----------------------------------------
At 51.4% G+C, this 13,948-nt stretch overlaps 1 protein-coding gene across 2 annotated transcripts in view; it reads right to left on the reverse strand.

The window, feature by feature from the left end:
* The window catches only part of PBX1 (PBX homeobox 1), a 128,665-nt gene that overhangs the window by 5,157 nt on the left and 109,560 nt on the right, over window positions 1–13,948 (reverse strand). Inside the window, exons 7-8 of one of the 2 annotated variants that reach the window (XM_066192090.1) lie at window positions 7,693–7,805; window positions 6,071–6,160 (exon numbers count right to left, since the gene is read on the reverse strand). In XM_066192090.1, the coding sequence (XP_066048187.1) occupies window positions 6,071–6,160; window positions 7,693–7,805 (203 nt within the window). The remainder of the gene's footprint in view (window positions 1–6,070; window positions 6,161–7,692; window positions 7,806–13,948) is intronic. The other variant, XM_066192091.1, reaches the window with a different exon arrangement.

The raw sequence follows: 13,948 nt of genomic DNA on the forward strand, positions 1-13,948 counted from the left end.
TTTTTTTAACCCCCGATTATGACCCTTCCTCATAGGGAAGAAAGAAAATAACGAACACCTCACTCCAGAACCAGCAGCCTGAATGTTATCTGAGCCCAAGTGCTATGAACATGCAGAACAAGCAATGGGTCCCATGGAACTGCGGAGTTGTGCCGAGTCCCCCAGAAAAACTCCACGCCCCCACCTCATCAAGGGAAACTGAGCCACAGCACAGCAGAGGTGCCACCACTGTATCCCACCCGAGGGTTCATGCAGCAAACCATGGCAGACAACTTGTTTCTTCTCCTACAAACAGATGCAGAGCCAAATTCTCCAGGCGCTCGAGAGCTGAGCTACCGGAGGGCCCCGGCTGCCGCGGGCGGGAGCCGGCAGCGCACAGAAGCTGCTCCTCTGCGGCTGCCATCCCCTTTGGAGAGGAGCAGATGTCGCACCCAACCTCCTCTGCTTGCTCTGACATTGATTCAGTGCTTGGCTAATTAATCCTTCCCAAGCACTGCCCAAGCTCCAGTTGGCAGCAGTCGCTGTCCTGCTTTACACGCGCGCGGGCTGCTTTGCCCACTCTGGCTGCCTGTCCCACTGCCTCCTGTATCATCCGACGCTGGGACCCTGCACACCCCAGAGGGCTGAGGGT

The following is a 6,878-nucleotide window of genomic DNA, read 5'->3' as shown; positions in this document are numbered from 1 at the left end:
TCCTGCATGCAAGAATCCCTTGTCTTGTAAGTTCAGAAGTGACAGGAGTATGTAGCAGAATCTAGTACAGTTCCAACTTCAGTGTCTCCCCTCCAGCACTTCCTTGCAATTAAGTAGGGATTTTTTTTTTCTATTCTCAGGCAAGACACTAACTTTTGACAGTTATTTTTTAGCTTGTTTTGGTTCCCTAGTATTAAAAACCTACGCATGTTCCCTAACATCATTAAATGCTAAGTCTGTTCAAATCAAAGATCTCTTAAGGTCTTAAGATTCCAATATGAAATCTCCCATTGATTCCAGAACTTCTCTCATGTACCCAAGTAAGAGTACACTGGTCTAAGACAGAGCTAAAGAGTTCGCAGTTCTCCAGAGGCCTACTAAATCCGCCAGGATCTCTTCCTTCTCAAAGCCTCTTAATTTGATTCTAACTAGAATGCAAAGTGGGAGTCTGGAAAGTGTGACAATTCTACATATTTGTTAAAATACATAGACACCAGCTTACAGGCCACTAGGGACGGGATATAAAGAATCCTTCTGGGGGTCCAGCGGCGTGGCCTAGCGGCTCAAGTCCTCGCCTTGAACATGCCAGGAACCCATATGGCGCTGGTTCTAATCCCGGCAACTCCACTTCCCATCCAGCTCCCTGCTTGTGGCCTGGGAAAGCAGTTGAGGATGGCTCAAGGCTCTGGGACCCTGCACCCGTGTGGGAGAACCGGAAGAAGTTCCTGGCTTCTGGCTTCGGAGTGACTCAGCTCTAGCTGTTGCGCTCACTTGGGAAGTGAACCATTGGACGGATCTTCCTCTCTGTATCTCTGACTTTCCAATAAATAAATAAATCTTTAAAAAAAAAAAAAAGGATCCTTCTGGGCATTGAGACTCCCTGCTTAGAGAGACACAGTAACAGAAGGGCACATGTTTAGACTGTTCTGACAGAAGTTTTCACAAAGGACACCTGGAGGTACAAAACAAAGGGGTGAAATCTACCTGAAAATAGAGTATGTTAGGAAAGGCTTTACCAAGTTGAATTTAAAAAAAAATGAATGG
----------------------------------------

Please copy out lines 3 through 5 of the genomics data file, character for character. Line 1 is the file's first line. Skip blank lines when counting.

* The window catches only part of PBX1 (PBX homeobox 1), a 128,665-nt gene that overhangs the window by 5,157 nt on the left and 109,560 nt on the right, over window positions 1–13,948 (reverse strand). Inside the window, exons 7-8 of one of the 2 annotated variants that reach the window (XM_066192090.1) lie at window positions 7,693–7,805; window positions 6,071–6,160 (exon numbers count right to left, since the gene is read on the reverse strand). In XM_066192090.1, the coding sequence (XP_066048187.1) occupies window positions 6,071–6,160; window positions 7,693–7,805 (203 nt within the window). The remainder of the gene's footprint in view (window positions 1–6,070; window positions 6,161–7,692; window positions 7,806–13,948) is intronic. The other variant, XM_066192091.1, reaches the window with a different exon arrangement.

The raw sequence follows: 13,948 nt of genomic DNA on the forward strand, positions 1-13,948 counted from the left end.
TTTTTTTAACCCCCGATTATGACCCTTCCTCATAGGGAAGAAAGAAAATAACGAACACCTCACTCCAGAACCAGCAGCCTGAATGTTATCTGAGCCCAAGTGCTATGAACATGCAGAACAAGCAATGGGTCCCATGGAACTGCGGAGTTGTGCCGAGTCCCCCAGAAAAACTCCACGCCCCCACCTCATCAAGGGAAACTGAGCCACAGCACAGCAGAGGTGCCACCACTGTATCCCACCCGAGGGTTCATGCAGCAAACCATGGCAGACAACTTGTTTCTTCTCCTACAAACAGATGCAGAGCCAAATTCTCCAGGCGCTCGAGAGCTGAGCTACCGGAGGGCCCCGGCTGCCGCGGGCGGGAGCCGGCAGCGCACAGAAGCTGCTCCTCTGCGGCTGCCATCCCCTTTGGAGAGGAGCAGATGTCGCACCCAACCTCCTCTGCTTGCTCTGACATTGATTCAGTGCTTGGCTAATTAATCCTTCCCAAGCACTGCCCAAGCTCCAGTTGGCAGCAGTCGCTGTCCTGCTTTACACGCGCGCGGGCTGCTTTGCCCACTCTGGCTGCCTGTCCCACTGCCTCCTGTATCATCCGACGCTGGGACCCTGCACACCCCAGAGGGCTGAGGGT